Page 11

EETE FEB 2015

2.5D and 3D stacks. In his view, IC integration will never move away from interposers, but on the contrary, silicon interposers will be the SoCs sockets of the future, hosting multi-sourced 3D components whose functionalities can scale at their own pace. As the cost of stacked dies will reduce, OEMs will be able to leverage die-sharing instead of soft IP licensing, buying the best dies on the market and assembling them to craft their own SoCs. To do the integration themselves, large OEMs would want to invest in the OSATs or the foundries doing the packaging. During a coffee break, Black accepted to share more of his thoughts with EETimes Europe. “In the server space, who knows better than Google or Facebook The uncertainty of transistor costs according to AMD. what they need?” he said. “These guys don’t want to be tied to AMD or Intel’s hardware offerings, but they are not going either to out-innovate semiconductor firms, they just need to add their own innovation”. “So ideally, they would want an IC with a blank socket in it to do their own things”, commented Black, admitting he had had such discussions with Google engineers. This die-level IP sharing vision where large OEMs would buy guaranteed tested dies from different vendors and manage their own 2.5D interposer socket, in some cases even adding their own ASIC into the mix, is very much in line with the vertical re-integration scenario envisaged by ATREG. “It is an interesting time for a business model change”, concluded Black, hinting at the fact that silicon vendors may want to focus on selling more discrete dies of proven IP instead of large do-it-all integrated dies falling short of OEMs’ expectations. Silicon interposers will be the SoCs sockets of the future: source AMD. Flexible OLED displays target volume production in 2015 By Paul Buckley Plastic electronics specialist, Plastic Logic, which has been at the forefront of the development of truly flexible electronics technology, will split the technology development and manufacturing parts of the business. The separate elements will move forward as independent companies. The newly formed FlexEnable will be a Cambridge-based company comprising of three IP partnership offerings. FabEnable is intended to allow fabs to be built or upgraded to make flexible electronics. ProductEnable is targeted at those looking to create flexible electronics, while MaterialsEnable will help developers to assess and qualify materials for flexible electronics including a graphene based display. FlexEnable is focusing on ensuring that flexible displays will be in volume production by the end of 2015. The technology will enable products to be made on substrates as thin as 25μm which can withstand a transistor bend radius of 0.25mm that will allow the creation of flexible and rollable displays. Plastic Logic’s manufacturing plant in Dresden, Germany, which develops, manufactures and sells a range of flexible, electrophoretic displays (EPD), will operate independently under the name Plastic Logic Germany. “FlexEnable has been created from Plastic Logic’s people and its technology assets in Cambridge, UK,” explained Indro Mukerjee, Plastic Logic’s Chairman. “Based on Plastic Logic’s full technology and patent portfolio. FlexEnable will independently provide expertise, technology and products to system builders, device makers and product companies to enable innovative, volume products.” “I believe that the full potential of plastic electronics is now emerging as transformational developments in flexible transistor performance and bold, new concepts drive more and more applications,” said Mukerjee. “This, combined with the proven manufacturability and scalability of our transistor technology platform, makes this a defining moment for the industry”. According to Mukerjee the capability has reached the point where it is possible to be able to manufacture arrays with millions of perfect flexible transistors across areas of any size and shape and in high volumes. The Plastic Logic flexible transistor platform has now been industrially proven to be able to form active backplanes for LCD, OLED, EPD and other display media and has been successfully broadened to be able to enable solutions for sensors and integrated systems on fully-flexible, plastic. Being able to create flexible electronics on plastic will enable the technology to provide transformational benefits for product shape, weight, and durability and enables a path to low-cost solutions for high volumes which is perfectly suited to match the requirements of markets for wearables, new mobile devices and distributed, flexible sensors for IoT applications. FlexEnable’s process is low temperature (<100°C) which opens up a host of manufacturing and cost benefits. www.electronics-eetimes.com Electronic Engineering Times Europe February 2015 11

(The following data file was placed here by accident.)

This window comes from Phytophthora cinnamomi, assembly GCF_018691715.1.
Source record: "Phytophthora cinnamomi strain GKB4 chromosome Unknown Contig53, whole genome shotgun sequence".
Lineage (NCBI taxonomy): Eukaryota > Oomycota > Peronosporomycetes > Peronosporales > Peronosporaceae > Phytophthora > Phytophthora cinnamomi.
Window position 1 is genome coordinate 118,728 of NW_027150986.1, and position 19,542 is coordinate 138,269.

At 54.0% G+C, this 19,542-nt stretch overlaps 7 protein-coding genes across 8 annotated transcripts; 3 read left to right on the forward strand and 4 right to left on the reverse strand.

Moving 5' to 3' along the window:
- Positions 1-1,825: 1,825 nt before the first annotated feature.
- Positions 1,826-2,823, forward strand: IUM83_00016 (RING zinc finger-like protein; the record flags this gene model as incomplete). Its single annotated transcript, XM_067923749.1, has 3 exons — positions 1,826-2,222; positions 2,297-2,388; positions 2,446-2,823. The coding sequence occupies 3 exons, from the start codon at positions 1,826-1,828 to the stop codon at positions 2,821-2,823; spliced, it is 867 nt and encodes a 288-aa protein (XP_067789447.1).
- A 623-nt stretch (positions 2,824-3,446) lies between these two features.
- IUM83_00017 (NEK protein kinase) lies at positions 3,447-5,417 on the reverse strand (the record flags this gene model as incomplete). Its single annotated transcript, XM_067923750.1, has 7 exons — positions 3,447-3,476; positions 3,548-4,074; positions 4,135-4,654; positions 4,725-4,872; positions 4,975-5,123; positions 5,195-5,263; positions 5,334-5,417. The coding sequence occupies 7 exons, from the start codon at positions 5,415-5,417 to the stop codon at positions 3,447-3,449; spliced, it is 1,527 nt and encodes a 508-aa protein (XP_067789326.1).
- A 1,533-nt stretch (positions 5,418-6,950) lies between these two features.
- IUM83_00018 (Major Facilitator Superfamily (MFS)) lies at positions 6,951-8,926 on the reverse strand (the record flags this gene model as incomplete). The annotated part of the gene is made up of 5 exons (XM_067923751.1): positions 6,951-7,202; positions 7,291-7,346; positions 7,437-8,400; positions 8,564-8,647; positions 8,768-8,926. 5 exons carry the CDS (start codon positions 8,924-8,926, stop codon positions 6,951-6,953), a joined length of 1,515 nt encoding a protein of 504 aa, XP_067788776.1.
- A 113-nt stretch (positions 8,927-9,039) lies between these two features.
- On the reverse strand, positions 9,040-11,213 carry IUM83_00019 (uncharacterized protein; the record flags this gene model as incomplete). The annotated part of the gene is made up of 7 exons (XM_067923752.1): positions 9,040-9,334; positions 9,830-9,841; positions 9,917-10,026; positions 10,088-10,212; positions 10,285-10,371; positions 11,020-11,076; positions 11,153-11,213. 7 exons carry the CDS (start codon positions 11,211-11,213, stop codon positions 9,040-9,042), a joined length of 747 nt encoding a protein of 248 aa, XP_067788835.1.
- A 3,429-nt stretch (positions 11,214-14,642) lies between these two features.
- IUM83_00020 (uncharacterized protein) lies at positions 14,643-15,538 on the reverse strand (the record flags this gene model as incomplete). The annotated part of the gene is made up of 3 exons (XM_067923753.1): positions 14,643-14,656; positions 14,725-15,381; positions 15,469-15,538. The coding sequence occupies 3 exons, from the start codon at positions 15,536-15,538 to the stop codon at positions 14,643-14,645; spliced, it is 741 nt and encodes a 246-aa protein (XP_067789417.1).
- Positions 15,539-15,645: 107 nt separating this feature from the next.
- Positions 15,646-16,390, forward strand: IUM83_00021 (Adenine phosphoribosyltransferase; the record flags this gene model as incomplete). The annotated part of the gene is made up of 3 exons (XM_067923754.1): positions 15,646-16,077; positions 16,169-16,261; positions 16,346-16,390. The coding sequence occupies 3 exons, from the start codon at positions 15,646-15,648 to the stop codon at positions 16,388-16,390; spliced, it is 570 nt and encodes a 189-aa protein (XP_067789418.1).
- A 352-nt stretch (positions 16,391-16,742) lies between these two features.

EETE FEB 2015
To see the actual publication please follow the link above